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Investigation and characterisation of diamide insecticide resistance conferred by target-site mutations in the Ryanodine Receptor of lepidopteran pests

Richardson, Ewan Patrick Blockey 2019. Investigation and characterisation of diamide insecticide resistance conferred by target-site mutations in the Ryanodine Receptor of lepidopteran pests. PhD Thesis, Cardiff University.
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Lepidopteran crop pests such as Tuta absoluta, Chilo suppressalis, Spodoptera frugiperda and Plutella xylostella are becoming increasingly problematic, as populations colonise new regions of the globe. The diamide insecticides are a relatively new class that is especially effective, and important, for controlling lepidopteran pests. However, over the past 10 years, resistance to diamides has emerged amongst various lepidopteran species, and is a major threat to crop protection in some cases. Resistance is thought to be caused by alterations to the Ryanodine Receptor, which is the target-site of Diamide insecticides, and previous studies have identified a variety of alterations, in field-populations of multiple lepidopteran species, which may be implicated in diamide resistance. This thesis aims to characterise RyR alterations in terms of their impact on the control-efficacy of diamide insecticides. A previously cloned RyR sequence from the moth, Plutella xylostella, was altered to reflect resistance-alterations present in the field. Alteration of positions 4946 and 4790 was found to reduce activation by diamides when expressed in cell lines. These same altered moth RyR sequences were inserted into Drosophila, by way of in-vivo confirmation. Flies expressing the resistant RyR genotypes survived diamide challenge more readily than those expressing the wild-type genotype of moth RyR. However, the resistant genotypes also climbed and crawled more slowly, suggesting a potential drawback of resistance. The alterations to residues 4946 and 4790 suggested a location of diamide interaction within the voltage-sensor-like domain of the RyR. In order to further define the interaction site, further alterations were made within the same region. Preliminary investigations indicated that these alterations strongly reduce diamide efficacy, when in combination, but exhibit somewhat minor reductions of efficacy as individual changes. It was concluded that the diamide interaction lies proximal to the Voltage-Sensor-like-Domain of the RyR.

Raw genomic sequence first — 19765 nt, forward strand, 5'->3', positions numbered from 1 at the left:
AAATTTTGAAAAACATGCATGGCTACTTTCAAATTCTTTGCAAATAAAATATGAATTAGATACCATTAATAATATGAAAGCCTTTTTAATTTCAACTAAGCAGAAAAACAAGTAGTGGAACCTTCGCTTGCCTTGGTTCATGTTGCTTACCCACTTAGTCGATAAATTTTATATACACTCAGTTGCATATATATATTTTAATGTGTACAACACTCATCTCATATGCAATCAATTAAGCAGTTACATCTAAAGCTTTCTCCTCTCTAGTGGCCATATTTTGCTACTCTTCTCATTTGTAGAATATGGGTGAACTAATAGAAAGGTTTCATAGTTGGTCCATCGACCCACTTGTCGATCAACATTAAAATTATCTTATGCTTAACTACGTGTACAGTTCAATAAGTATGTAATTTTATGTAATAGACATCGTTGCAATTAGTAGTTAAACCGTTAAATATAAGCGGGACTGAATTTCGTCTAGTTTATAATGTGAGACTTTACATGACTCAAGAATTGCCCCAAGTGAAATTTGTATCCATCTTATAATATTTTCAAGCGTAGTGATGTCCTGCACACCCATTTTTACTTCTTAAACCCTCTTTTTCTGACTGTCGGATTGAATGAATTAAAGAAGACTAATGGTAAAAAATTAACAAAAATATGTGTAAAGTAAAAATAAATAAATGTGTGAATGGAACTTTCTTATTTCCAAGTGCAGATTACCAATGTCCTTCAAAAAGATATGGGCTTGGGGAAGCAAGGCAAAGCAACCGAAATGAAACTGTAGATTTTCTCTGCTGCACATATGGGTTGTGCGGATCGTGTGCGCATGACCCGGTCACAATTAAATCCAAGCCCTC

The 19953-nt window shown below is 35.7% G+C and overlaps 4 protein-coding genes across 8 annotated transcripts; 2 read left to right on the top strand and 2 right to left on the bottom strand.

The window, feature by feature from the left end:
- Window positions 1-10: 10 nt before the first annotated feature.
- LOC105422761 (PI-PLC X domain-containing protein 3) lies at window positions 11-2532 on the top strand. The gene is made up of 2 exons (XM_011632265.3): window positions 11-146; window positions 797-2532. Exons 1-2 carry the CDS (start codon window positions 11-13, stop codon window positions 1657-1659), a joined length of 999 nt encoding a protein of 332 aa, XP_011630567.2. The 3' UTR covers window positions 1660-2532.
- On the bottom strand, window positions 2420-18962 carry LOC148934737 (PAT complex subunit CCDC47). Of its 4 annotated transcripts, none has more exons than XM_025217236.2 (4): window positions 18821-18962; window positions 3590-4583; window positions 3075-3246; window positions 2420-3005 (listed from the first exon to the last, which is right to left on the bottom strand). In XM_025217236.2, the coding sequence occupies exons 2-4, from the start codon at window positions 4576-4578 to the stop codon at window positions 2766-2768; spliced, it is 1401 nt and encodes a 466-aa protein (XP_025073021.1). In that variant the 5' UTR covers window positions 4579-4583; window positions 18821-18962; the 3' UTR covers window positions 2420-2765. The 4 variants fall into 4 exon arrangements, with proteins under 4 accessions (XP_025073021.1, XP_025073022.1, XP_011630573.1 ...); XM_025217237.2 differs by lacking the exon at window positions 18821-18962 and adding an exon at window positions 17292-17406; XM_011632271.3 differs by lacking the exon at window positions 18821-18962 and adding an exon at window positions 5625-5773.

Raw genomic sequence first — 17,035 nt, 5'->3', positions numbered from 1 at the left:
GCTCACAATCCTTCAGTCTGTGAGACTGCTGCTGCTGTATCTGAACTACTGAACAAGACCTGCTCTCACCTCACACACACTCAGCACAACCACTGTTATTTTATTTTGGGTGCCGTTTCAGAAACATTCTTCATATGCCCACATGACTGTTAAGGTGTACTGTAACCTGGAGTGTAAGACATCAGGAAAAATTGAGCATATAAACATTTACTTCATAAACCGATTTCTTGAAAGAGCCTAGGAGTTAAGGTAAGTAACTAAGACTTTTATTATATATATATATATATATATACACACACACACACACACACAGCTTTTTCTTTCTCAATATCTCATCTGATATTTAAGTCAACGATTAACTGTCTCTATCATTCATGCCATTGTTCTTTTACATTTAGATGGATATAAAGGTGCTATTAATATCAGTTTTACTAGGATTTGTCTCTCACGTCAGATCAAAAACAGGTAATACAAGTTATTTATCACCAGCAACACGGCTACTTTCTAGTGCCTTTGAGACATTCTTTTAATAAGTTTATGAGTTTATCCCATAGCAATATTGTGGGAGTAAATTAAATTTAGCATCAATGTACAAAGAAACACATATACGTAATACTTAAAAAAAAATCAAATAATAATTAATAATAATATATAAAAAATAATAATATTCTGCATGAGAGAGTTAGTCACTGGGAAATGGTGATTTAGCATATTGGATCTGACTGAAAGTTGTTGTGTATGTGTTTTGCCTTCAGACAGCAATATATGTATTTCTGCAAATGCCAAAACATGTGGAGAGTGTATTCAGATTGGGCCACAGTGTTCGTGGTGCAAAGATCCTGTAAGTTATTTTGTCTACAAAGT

Item Type: Thesis (PhD)
Date Type: Completion
Status: Unpublished
Schools: Mathematics
Date of First Compliant Deposit: 17 June 2020
Last Modified: 17 Mar 2021 02:28

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